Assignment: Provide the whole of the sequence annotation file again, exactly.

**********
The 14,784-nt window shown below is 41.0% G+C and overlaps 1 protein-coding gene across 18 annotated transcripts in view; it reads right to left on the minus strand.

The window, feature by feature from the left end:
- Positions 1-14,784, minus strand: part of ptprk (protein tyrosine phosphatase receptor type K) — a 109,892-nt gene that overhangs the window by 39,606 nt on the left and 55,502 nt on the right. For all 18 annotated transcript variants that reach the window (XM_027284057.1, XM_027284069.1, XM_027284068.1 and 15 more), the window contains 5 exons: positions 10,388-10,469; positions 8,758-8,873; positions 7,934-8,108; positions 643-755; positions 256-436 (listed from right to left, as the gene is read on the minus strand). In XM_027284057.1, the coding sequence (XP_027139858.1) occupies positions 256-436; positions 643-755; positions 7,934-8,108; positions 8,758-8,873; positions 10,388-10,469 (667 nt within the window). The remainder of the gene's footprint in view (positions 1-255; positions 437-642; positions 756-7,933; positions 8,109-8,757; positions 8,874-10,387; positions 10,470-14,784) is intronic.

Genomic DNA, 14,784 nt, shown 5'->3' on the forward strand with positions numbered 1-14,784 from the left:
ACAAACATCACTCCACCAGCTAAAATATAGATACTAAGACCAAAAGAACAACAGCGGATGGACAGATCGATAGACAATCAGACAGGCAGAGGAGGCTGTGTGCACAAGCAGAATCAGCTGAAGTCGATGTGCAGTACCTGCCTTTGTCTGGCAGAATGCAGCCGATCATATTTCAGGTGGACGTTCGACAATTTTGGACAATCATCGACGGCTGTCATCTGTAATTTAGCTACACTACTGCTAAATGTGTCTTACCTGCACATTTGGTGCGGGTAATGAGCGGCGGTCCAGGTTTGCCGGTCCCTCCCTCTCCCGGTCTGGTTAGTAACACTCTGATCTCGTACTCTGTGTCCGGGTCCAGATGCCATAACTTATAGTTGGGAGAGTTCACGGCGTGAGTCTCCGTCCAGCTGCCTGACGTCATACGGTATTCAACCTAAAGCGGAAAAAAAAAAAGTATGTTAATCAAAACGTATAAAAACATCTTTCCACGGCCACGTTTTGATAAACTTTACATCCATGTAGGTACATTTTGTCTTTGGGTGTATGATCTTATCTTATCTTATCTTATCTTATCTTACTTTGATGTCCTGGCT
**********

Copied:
The 14,784-nt window shown below is 41.0% G+C and overlaps 1 protein-coding gene across 18 annotated transcripts in view; it reads right to left on the minus strand.

The window, feature by feature from the left end:
- Positions 1-14,784, minus strand: part of ptprk (protein tyrosine phosphatase receptor type K) — a 109,892-nt gene that overhangs the window by 39,606 nt on the left and 55,502 nt on the right. For all 18 annotated transcript variants that reach the window (XM_027284057.1, XM_027284069.1, XM_027284068.1 and 15 more), the window contains 5 exons: positions 10,388-10,469; positions 8,758-8,873; positions 7,934-8,108; positions 643-755; positions 256-436 (listed from right to left, as the gene is read on the minus strand). In XM_027284057.1, the coding sequence (XP_027139858.1) occupies positions 256-436; positions 643-755; positions 7,934-8,108; positions 8,758-8,873; positions 10,388-10,469 (667 nt within the window). The remainder of the gene's footprint in view (positions 1-255; positions 437-642; positions 756-7,933; positions 8,109-8,757; positions 8,874-10,387; positions 10,470-14,784) is intronic.

Genomic DNA, 14,784 nt, shown 5'->3' on the forward strand with positions numbered 1-14,784 from the left:
ACAAACATCACTCCACCAGCTAAAATATAGATACTAAGACCAAAAGAACAACAGCGGATGGACAGATCGATAGACAATCAGACAGGCAGAGGAGGCTGTGTGCACAAGCAGAATCAGCTGAAGTCGATGTGCAGTACCTGCCTTTGTCTGGCAGAATGCAGCCGATCATATTTCAGGTGGACGTTCGACAATTTTGGACAATCATCGACGGCTGTCATCTGTAATTTAGCTACACTACTGCTAAATGTGTCTTACCTGCACATTTGGTGCGGGTAATGAGCGGCGGTCCAGGTTTGCCGGTCCCTCCCTCTCCCGGTCTGGTTAGTAACACTCTGATCTCGTACTCTGTGTCCGGGTCCAGATGCCATAACTTATAGTTGGGAGAGTTCACGGCGTGAGTCTCCGTCCAGCTGCCTGACGTCATACGGTATTCAACCTAAAGCGGAAAAAAAAAAAGTATGTTAATCAAAACGTATAAAAACATCTTTCCACGGCCACGTTTTGATAAACTTTACATCCATGTAGGTACATTTTGTCTTTGGGTGTATGATCTTATCTTATCTTATCTTATCTTATCTTACTTTGATGTCCTGGCT